Lent is a time all about fasting, prayer, and almsgiving. At the beginning of Lent, I always struggle with what I want to give up or start doing more of. Do I want to give up sweets or social media? I can always add prayer to my day and help the poor more. The ideas of what I am going to give up for Lent always distract me from the whole reason behind why we do fasting, prayer, and almsgiving. The whole point of Lent is to deepen our relationship with Jesus Christ. The disciplines of Lent help us to focus on growing in our faith, but sometimes they do distract us from this.
We heard in the Gospel from the Friday after Ash Wednesday, “The days will come when the bridegroom is taken away from them, and then they will fast.” (MT 9:15) There is a time and place to fast. I really like to think about this passage because it offers many layers of meaning. When is a good time to fast? For example, Sundays throughout Lent are always feast days, they are a “mini Easter,” so they are not good times to fast. Fridays during Lent are the best times to fast because we remember the day Jesus Christ died for us, and the fasting is a little something we do to draw closer to that sacrifice. When I fast from something during Lent, my tiny suffering is always lifted up and given back to God. The tiny sufferings are always moments when we remember Christ’s suffering as we walk on this journey of faith together. Fasting should never distract us from the path we are walking with Christ during this Lenten Season.
Prayer is the foundation for everything we do during Lent. From adding a few minutes of prayer a day in the morning or night, we can build off of this and it can make our Lenten observances more meaningful. Those few moments of extra prayer throughout the day always help me to focus on the reason why I am fasting, doing something extra, or helping the poor during Lent. These disciplines are to help Christians prepare for Easter, and open our hearts to the love that God shared with everyone on that day. While Lent is a time to break our “stony hearts,” Easter is an exciting time of rebirth and feasting! Lent prepares our minds and hearts to deepen our understanding of Easter so that we may always give glory to God. Lent is not a time for our observances to distract us from this. Lent is a time to grow in faith; a time to get the most out of prayer, fasting, and almsgiving. We dive right into the observances of Lent because Easter is a time of great celebration!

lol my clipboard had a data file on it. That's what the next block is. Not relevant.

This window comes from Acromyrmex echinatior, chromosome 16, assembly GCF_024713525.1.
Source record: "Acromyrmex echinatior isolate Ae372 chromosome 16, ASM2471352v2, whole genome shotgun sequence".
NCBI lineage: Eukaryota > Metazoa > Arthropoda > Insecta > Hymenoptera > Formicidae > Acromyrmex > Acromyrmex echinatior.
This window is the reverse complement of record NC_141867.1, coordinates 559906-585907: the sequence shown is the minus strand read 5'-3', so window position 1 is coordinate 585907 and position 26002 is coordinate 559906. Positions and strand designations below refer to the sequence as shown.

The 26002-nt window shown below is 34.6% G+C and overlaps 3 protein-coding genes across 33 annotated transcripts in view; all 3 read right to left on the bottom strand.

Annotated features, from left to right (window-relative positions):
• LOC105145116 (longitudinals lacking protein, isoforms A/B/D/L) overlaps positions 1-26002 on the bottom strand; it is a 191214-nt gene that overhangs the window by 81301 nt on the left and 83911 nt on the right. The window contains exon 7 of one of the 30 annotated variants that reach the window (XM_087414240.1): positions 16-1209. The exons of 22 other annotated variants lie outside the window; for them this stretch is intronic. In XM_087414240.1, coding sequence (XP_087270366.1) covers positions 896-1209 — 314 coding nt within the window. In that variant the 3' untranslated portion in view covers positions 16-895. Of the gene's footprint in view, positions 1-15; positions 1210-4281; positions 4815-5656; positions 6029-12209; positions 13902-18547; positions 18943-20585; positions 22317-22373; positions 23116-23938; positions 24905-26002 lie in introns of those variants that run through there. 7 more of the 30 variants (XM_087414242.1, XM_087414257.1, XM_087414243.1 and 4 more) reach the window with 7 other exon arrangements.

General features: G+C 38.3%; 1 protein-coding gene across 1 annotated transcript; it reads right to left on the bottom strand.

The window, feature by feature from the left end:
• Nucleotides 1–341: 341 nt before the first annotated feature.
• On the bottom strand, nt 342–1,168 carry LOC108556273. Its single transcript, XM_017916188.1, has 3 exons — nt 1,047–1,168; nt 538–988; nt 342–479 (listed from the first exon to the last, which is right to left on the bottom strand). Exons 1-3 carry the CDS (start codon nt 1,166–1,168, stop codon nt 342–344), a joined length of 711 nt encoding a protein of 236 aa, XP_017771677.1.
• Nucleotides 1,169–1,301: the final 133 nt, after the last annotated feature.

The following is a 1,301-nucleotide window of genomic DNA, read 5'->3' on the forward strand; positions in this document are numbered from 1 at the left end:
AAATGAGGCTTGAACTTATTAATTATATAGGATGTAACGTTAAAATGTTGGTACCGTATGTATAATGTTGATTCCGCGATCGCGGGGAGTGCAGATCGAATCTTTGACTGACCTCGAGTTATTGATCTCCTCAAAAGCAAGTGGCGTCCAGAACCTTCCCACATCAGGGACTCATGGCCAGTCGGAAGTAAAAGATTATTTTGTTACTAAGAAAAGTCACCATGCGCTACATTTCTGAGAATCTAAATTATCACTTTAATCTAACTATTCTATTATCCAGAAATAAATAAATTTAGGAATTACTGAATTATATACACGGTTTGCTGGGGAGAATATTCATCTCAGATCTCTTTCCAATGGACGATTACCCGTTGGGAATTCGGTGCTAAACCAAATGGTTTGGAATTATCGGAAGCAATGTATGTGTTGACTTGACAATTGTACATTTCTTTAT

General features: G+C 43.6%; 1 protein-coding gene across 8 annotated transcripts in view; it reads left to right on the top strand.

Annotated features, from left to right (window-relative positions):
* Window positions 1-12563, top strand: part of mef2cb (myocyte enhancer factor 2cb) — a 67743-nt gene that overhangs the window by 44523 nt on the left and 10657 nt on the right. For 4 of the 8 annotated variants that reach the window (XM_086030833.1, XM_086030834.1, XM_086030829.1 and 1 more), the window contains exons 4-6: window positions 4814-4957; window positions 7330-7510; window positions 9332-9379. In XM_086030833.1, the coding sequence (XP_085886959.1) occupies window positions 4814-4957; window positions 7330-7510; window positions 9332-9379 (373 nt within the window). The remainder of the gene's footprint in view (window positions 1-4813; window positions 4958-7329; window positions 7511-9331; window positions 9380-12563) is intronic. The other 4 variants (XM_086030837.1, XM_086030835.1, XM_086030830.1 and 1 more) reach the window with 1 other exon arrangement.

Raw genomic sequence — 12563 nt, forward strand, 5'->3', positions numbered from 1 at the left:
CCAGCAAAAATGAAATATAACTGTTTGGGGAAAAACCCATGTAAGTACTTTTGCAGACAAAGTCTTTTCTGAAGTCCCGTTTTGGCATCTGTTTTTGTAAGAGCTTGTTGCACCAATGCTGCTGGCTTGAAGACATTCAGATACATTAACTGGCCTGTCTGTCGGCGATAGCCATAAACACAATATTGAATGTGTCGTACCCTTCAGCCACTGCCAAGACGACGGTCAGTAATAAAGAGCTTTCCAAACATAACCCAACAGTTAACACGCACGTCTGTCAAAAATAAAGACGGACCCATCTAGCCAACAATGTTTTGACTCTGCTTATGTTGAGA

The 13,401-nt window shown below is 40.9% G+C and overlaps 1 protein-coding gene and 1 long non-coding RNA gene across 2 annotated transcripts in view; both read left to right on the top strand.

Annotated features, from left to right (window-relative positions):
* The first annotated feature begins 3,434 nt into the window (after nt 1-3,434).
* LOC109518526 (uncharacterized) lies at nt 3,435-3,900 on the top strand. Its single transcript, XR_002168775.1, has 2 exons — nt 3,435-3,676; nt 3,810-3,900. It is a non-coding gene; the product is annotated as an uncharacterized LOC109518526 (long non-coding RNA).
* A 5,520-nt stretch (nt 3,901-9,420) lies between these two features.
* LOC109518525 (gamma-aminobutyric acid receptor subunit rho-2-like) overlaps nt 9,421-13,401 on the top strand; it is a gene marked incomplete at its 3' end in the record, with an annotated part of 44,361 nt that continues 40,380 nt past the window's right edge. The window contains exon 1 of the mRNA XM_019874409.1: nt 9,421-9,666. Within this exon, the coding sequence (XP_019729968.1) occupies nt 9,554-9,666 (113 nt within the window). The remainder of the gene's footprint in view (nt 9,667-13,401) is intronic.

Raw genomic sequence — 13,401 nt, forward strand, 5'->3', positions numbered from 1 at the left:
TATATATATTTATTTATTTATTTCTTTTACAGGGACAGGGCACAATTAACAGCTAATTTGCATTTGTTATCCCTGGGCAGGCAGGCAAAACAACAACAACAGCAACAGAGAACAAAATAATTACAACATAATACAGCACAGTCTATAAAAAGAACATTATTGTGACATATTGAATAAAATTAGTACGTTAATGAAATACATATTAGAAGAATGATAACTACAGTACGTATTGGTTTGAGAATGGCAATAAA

Mr. Hunter Ostapowicz is a freshman at the Old College undergraduate seminary of the campus of the University of Notre Dame. Hunter and his brother seminarians often share their thoughts and reflections through the Spes Unica Blog published by the Holy Cross Office of Vocations. Hunter is originally from Grand Rapids, Michigan.